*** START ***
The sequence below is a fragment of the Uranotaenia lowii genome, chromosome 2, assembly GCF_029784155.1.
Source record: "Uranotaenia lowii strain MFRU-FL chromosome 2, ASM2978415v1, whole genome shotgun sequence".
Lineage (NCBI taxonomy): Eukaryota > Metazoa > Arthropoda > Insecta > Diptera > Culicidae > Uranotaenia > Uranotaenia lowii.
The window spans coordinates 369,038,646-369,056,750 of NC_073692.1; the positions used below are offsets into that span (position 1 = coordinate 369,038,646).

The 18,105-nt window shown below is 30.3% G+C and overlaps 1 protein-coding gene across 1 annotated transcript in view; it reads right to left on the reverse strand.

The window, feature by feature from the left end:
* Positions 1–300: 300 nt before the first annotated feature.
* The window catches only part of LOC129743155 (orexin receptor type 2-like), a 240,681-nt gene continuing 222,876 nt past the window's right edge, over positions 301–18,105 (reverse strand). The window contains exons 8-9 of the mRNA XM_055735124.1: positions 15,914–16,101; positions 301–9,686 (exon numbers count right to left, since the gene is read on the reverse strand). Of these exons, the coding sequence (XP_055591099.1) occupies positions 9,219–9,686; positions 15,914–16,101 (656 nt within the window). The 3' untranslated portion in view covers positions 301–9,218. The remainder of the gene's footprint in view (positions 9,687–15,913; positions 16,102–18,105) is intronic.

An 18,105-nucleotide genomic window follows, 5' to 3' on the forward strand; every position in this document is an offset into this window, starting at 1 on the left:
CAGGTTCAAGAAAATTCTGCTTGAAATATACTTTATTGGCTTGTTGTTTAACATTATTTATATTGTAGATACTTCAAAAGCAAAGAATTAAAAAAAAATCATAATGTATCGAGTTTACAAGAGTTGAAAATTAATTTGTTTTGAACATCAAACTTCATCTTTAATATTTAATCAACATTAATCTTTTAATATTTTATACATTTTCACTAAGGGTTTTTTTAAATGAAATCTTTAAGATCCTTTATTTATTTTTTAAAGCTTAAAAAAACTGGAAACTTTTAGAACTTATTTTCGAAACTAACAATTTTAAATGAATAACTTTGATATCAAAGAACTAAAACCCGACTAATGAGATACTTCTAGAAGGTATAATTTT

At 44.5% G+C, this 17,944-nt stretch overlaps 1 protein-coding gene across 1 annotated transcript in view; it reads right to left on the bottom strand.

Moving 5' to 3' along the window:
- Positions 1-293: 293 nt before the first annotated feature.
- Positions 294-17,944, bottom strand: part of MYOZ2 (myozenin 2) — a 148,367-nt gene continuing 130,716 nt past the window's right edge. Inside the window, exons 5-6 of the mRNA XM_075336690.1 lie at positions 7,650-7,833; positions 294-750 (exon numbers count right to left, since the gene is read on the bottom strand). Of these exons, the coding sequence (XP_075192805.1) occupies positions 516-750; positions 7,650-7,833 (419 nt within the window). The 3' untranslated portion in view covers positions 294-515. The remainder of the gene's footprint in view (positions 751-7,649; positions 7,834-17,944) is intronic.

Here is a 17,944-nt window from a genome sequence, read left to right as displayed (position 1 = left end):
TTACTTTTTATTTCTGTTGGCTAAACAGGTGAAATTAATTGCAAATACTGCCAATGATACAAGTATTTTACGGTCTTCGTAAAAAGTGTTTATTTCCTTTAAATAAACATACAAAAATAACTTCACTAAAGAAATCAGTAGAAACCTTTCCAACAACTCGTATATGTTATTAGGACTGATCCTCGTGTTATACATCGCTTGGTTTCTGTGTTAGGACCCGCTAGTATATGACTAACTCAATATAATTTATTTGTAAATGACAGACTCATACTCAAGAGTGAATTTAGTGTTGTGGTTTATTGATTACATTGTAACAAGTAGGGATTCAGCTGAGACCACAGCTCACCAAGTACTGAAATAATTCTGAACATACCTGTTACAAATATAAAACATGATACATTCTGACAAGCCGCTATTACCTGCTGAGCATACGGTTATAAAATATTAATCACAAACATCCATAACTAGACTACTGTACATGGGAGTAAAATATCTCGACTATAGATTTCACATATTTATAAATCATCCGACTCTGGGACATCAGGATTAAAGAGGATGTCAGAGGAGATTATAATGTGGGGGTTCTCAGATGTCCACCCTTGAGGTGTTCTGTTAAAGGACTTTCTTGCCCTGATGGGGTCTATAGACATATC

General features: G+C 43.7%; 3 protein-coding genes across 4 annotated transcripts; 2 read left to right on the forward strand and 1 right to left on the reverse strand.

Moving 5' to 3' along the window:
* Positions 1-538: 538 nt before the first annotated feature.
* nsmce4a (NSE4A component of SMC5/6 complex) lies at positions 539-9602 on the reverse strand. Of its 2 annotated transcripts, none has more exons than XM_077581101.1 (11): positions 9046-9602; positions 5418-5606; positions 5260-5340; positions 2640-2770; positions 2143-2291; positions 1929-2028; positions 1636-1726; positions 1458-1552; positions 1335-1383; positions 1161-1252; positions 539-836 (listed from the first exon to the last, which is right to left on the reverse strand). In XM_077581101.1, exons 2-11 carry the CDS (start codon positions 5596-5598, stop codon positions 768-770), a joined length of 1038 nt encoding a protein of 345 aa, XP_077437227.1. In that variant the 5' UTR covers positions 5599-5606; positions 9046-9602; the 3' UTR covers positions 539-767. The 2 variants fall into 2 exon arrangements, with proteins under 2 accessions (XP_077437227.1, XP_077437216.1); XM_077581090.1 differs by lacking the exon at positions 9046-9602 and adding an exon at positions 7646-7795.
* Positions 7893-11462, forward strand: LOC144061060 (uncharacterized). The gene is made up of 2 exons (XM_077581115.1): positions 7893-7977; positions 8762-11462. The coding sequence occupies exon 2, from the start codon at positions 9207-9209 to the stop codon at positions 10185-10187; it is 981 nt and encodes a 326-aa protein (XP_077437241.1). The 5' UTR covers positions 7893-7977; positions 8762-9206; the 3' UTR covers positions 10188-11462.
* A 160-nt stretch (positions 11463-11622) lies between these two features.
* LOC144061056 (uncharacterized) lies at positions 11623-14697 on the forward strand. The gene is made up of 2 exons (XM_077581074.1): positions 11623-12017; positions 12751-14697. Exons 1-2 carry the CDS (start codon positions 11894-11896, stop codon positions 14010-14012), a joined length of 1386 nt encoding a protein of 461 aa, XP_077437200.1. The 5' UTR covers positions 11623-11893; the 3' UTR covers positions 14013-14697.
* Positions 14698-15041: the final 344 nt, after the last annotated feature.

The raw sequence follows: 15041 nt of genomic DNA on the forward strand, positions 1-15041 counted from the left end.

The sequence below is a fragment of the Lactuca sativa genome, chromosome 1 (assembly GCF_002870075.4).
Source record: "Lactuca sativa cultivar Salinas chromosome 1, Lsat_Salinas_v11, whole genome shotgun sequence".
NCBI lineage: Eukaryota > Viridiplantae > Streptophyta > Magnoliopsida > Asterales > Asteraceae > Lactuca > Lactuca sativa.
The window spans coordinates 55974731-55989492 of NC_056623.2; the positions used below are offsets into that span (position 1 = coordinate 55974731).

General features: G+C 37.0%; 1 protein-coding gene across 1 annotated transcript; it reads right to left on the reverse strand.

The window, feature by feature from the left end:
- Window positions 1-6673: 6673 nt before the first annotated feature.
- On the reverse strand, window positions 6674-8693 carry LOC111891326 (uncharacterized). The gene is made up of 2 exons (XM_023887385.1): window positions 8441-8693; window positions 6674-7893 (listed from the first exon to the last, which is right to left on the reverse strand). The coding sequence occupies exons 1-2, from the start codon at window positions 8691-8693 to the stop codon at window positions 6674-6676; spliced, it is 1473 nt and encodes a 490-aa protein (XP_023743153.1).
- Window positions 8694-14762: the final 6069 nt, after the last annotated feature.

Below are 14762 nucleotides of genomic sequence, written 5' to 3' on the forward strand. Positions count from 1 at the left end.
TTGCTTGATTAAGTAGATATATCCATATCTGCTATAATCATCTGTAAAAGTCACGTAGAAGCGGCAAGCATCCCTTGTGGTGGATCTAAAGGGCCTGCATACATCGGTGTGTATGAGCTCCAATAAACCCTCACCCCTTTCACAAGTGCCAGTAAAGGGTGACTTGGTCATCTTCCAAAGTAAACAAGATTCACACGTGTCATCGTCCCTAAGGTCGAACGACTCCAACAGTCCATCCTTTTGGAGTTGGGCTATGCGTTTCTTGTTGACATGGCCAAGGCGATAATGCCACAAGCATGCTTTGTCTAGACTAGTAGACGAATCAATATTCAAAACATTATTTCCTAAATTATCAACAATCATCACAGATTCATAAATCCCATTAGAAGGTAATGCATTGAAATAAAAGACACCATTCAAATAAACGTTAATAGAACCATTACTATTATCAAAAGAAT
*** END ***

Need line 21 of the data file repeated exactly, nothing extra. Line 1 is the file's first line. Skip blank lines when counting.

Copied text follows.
* Positions 7893-11462, forward strand: LOC144061060 (uncharacterized). The gene is made up of 2 exons (XM_077581115.1): positions 7893-7977; positions 8762-11462. The coding sequence occupies exon 2, from the start codon at positions 9207-9209 to the stop codon at positions 10185-10187; it is 981 nt and encodes a 326-aa protein (XP_077437241.1). The 5' UTR covers positions 7893-7977; positions 8762-9206; the 3' UTR covers positions 10188-11462.